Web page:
My question is that can we only use
range() in list comprehension or we can use something else too, like a list or a variable?
list = [x for x in range if range % 2 == 0 ]
Is the above piece of the code okay, or there is something wrong in it?
There are a couple things amiss with the above, the first being the stray curly brace; that would be a square bracket. It would result in a list within a list so would have only one index, . The second is using a reserved word as a variable name, a practice that should rightly be avoided at all turns.
In Python 2,
range() returns a list, so no comprehension there. It’s a list after all. In Python 3,
range() returns an iterator, not a list, but we can use the
list() constructor to yield a list. Again, no comprehension since it is a list. At any length we would not insert this into another list so no added brackets.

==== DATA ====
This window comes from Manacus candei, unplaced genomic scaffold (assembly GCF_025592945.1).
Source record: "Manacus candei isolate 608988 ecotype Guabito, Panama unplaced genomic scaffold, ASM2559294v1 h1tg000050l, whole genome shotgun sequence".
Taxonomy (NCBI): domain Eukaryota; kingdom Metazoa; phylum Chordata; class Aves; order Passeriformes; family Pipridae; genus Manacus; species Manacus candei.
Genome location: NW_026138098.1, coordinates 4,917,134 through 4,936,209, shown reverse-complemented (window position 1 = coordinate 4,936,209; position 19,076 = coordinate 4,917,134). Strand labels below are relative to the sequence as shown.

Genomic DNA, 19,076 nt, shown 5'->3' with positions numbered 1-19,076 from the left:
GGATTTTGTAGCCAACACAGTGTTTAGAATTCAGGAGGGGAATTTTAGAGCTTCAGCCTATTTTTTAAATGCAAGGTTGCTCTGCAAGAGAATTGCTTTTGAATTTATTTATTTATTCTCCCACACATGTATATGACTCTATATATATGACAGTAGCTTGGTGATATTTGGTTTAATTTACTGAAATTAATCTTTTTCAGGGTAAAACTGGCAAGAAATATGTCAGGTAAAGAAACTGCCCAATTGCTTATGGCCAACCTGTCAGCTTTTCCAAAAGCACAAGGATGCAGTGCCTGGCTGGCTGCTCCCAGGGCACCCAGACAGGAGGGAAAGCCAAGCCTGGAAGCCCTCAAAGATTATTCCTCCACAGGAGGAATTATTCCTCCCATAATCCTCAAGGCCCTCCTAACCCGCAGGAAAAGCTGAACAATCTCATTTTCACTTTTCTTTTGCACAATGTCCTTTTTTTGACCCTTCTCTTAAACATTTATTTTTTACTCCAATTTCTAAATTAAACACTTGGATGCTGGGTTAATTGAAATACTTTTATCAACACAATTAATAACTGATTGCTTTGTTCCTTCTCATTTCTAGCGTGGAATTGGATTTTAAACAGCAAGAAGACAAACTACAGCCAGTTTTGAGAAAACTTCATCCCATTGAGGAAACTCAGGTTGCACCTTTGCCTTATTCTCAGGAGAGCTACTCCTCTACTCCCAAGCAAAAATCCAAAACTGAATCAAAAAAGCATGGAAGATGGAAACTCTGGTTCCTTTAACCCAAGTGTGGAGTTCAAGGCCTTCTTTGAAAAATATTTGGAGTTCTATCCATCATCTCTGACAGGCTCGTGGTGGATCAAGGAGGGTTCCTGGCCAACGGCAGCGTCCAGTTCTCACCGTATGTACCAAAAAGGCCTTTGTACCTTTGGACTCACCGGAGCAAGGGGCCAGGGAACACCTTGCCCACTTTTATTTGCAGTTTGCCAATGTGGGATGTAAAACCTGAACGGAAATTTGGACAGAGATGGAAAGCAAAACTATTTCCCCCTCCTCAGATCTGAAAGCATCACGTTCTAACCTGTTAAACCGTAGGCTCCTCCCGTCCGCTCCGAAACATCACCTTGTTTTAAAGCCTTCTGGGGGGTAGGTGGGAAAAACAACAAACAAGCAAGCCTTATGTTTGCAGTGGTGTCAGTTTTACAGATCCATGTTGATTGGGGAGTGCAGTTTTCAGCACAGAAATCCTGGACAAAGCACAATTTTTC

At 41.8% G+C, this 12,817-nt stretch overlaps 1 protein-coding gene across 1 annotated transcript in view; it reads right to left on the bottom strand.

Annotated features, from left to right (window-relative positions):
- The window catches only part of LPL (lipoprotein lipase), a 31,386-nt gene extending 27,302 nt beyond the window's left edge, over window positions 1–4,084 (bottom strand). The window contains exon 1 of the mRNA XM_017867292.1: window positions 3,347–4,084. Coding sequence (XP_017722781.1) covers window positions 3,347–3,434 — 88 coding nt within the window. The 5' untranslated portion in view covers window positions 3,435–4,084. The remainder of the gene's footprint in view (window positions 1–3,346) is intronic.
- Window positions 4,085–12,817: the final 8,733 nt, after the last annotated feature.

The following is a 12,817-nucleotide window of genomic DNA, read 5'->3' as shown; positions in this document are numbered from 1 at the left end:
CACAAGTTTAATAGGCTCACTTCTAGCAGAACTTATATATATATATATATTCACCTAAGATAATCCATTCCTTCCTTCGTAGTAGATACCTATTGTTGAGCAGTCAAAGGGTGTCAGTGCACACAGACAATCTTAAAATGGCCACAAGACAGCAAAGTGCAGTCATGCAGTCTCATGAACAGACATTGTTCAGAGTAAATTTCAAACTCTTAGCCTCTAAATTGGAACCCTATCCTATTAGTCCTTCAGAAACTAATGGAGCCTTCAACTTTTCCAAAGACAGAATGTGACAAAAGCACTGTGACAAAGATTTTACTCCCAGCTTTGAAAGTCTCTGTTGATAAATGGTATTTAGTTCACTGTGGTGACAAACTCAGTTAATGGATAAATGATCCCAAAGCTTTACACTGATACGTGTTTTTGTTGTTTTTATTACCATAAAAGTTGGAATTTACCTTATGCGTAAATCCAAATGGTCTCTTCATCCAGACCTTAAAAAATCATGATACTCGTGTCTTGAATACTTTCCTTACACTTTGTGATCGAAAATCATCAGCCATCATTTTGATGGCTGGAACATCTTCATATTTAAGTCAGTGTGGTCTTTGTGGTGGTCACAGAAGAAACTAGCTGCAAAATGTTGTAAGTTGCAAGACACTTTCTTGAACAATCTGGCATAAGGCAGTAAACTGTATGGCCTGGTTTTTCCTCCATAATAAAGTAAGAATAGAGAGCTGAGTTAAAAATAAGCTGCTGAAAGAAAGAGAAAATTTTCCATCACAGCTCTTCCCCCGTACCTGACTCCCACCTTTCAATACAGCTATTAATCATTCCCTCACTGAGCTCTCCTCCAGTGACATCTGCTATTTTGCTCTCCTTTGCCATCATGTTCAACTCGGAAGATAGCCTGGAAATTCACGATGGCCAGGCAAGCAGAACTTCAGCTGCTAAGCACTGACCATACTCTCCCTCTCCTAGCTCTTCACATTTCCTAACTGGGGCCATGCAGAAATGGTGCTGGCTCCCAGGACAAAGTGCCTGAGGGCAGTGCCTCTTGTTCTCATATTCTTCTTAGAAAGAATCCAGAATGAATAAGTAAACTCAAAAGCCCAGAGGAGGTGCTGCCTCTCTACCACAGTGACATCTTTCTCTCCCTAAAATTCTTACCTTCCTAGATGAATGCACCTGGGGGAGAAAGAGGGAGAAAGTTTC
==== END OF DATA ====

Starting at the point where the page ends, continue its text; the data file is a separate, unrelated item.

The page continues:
test_range = range(1, 21) => Python 2 test_range = list(range(1, 21)) => Python 3
Once again, a reserved word has been used as a variable name, a big no-no. If the intention is to use the earlier list, then let’s rename it to something more appropriate…
new_list = [x for x in test_range if test_range % 2 == 0 ]
Anything look out of place in there? Can we take a modulo of a list? No, it will raise a TypeError.
>>> n = list(range(1, 21)) >>> n % 2 Traceback (most recent call last): File "<pyshell#115>", line 1, in <module> n % 2 TypeError: unsupported operand type(s) for %: 'list' and 'int' >>>
We should be using the block parameter in the conditional…
new_list = [x for x in test_range if x % 2 == 0 ]